UCLA Campus
A campus view at the University of California Los Angeles (UCLA), one of the schools affected by the settlement.

On May 12, 2021, CAA, a lead plaintiff in Smith v. Regents of the University of California, reached a legal settlement with the University of California (UC), which has agreed to suspend review of the SAT or ACT in undergraduate admissions or scholarship considerations. 

CAA applauds the settlement, which will have wide-ranging implications on college admissions nationwide.  Research has repeatedly shown that the SAT and ACT have consistently rewarded wealth and privilege over academic potential.

Last spring, in coalition with education advocates like the College Access Plan and the Community Coalition, CAA joined Public Counsel in a lawsuit against the most notorious standardized tests being used in UC admissions. The legal action represented hundreds of parents, educators, and college students who have long fought for an admissions process that is accessible for low-income households, immigrant families, communities of color, persons with disabilities, and other underserved and underrepresented populations. 

In August, a state court ordered the University of California to suspend consideration of SAT and ACT scores for the Fall 2021 admissions cycle. Without standardized testing, the University of California received a record-high number of applicants from first-generation students and communities of color. The settlement makes the order permanent and is expected to produce a more diverse student population. “ This is a message to students, parents and educators across the country  that together, we can fulfill the promise of public education that provides opportunities for all students to succeed,” said CAA Co-Executive Director Vincent Pan. 

In an op-ed entitled “Colleges Should Admit Students Without the SAT or ACT”, Pan joined Mo Hyman, Executive Director of the College Access Plan, to call for more progressive models of college admissions that account for the link between privilege and access and better weigh evidence-based measures of college success such as academic motivation and self-efficacy.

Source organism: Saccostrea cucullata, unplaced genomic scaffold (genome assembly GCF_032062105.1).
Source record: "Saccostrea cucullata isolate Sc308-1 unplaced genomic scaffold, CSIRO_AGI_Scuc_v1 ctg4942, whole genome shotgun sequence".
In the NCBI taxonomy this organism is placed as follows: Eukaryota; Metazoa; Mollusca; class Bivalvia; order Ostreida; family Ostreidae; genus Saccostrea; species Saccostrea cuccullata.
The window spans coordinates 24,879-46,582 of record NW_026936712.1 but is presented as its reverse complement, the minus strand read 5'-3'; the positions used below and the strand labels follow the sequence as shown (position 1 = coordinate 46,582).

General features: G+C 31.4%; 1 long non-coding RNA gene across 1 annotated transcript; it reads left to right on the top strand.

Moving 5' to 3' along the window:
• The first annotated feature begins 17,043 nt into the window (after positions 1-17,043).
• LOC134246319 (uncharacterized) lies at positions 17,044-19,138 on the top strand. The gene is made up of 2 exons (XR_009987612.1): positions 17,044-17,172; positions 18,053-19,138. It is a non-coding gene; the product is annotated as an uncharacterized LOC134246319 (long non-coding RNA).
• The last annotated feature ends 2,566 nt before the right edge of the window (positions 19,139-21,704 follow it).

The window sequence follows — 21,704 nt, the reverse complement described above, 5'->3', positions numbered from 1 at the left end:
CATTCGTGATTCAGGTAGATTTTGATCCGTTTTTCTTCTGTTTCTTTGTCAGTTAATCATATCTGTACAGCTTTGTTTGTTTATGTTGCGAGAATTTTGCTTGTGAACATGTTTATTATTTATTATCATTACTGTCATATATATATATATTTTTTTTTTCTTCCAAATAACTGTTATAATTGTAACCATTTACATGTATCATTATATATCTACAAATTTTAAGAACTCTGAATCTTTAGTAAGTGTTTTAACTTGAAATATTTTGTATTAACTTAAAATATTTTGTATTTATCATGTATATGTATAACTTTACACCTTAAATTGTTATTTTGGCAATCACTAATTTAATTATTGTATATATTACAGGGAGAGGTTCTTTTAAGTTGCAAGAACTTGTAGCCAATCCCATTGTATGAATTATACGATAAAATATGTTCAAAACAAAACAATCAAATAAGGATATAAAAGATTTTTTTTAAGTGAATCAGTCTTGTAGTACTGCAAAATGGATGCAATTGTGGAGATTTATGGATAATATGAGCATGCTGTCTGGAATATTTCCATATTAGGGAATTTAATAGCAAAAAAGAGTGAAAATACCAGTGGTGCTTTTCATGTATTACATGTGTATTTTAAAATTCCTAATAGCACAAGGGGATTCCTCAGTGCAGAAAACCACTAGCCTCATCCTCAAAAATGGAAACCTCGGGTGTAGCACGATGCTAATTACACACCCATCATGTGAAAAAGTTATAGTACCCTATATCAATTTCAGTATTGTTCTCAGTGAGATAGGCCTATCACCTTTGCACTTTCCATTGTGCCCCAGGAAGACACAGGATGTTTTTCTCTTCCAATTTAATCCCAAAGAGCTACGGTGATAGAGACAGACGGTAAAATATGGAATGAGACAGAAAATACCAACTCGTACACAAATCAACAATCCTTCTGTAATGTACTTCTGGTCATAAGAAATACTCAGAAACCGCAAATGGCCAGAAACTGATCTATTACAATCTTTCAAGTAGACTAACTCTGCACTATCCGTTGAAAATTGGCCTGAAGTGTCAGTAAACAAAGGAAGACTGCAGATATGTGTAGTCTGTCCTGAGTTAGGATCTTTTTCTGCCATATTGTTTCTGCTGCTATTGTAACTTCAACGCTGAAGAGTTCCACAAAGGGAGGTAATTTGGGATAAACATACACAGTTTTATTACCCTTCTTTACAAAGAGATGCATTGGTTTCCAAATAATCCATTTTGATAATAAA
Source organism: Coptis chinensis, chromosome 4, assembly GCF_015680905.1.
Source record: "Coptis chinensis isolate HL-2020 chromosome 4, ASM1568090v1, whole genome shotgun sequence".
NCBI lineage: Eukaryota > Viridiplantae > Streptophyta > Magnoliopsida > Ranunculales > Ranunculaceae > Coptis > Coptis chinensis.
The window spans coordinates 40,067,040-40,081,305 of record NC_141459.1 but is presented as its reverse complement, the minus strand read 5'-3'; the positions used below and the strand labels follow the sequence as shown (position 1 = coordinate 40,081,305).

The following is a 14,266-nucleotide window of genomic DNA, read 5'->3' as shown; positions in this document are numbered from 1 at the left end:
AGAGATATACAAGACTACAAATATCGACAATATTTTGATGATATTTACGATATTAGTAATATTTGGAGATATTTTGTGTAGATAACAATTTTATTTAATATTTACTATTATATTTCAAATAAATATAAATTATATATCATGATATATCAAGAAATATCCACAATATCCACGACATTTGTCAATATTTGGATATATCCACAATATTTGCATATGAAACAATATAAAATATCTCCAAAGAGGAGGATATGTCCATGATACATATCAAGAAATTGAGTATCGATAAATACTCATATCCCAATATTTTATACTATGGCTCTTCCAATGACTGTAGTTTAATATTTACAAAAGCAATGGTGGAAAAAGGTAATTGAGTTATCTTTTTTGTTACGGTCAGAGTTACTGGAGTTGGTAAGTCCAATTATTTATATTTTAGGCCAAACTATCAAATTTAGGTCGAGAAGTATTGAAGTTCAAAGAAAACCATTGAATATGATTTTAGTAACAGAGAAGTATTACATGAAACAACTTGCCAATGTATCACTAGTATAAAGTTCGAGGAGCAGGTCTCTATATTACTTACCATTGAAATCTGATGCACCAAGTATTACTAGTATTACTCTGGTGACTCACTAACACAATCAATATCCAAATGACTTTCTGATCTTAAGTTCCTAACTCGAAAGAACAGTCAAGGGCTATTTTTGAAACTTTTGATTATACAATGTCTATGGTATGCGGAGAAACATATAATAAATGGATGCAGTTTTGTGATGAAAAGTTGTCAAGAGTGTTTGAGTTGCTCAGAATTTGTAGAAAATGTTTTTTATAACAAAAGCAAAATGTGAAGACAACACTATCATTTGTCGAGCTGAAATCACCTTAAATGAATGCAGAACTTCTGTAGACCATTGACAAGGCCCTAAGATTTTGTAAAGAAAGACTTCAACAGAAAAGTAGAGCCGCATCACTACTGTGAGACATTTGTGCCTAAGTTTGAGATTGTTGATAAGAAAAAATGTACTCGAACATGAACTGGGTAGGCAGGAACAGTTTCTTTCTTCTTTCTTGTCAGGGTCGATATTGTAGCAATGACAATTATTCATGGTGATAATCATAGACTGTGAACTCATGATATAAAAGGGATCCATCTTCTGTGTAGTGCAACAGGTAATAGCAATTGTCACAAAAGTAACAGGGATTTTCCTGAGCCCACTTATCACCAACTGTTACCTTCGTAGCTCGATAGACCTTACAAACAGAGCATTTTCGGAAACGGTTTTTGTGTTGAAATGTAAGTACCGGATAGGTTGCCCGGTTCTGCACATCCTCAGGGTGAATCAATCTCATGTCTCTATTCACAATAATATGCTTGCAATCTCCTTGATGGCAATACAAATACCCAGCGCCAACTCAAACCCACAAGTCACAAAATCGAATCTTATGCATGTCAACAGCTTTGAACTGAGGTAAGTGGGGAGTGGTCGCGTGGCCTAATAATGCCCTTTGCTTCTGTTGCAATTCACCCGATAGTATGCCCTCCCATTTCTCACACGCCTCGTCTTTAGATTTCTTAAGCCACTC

To increase awareness within Chinese immigrant communities, including parents whose school-age children stand to benefit from a more equitable admissions process, CAA is also leading on ethnic media awareness.  These efforts have already garnered coverage in news outlets including Chinese in LA and Hua Ren One, and earned thousands of impressions on digital platforms including WeChat and Weibo. 

A longstanding champion  for education justice, CAA was involved in preparing the 1974 U.S. Supreme Court case, Lau v. Nichols, which compelled public schools to provide a bilingual education for the growing number of Chinese- and Spanish-speaking students in the United States. CAA also led a successful campaign for a permanent City College campus in San Francisco Chinatown, which now provides generations of immigrant students with equal access to educational opportunities. More recently, we helped spearhead a non-citizen voting in school board elections to give immigrant parents the power to advocate on behalf of their children’s best interests. 

Though inequities remain within the college admissions process, the decision to end consideration of the SAT and ACT in UC admissions marks a tremendous victory for underrepresented communities and paves the way for other colleges and universities to follow suit. In a statement to the press, CAA Co-Executive Director Cynthia Choi emphasized the role of coalition-building and cross-racial solidarity in addressing all forms of structural racism: “All minorities need to stand together to ensure fair and equitable educational opportunities for all.”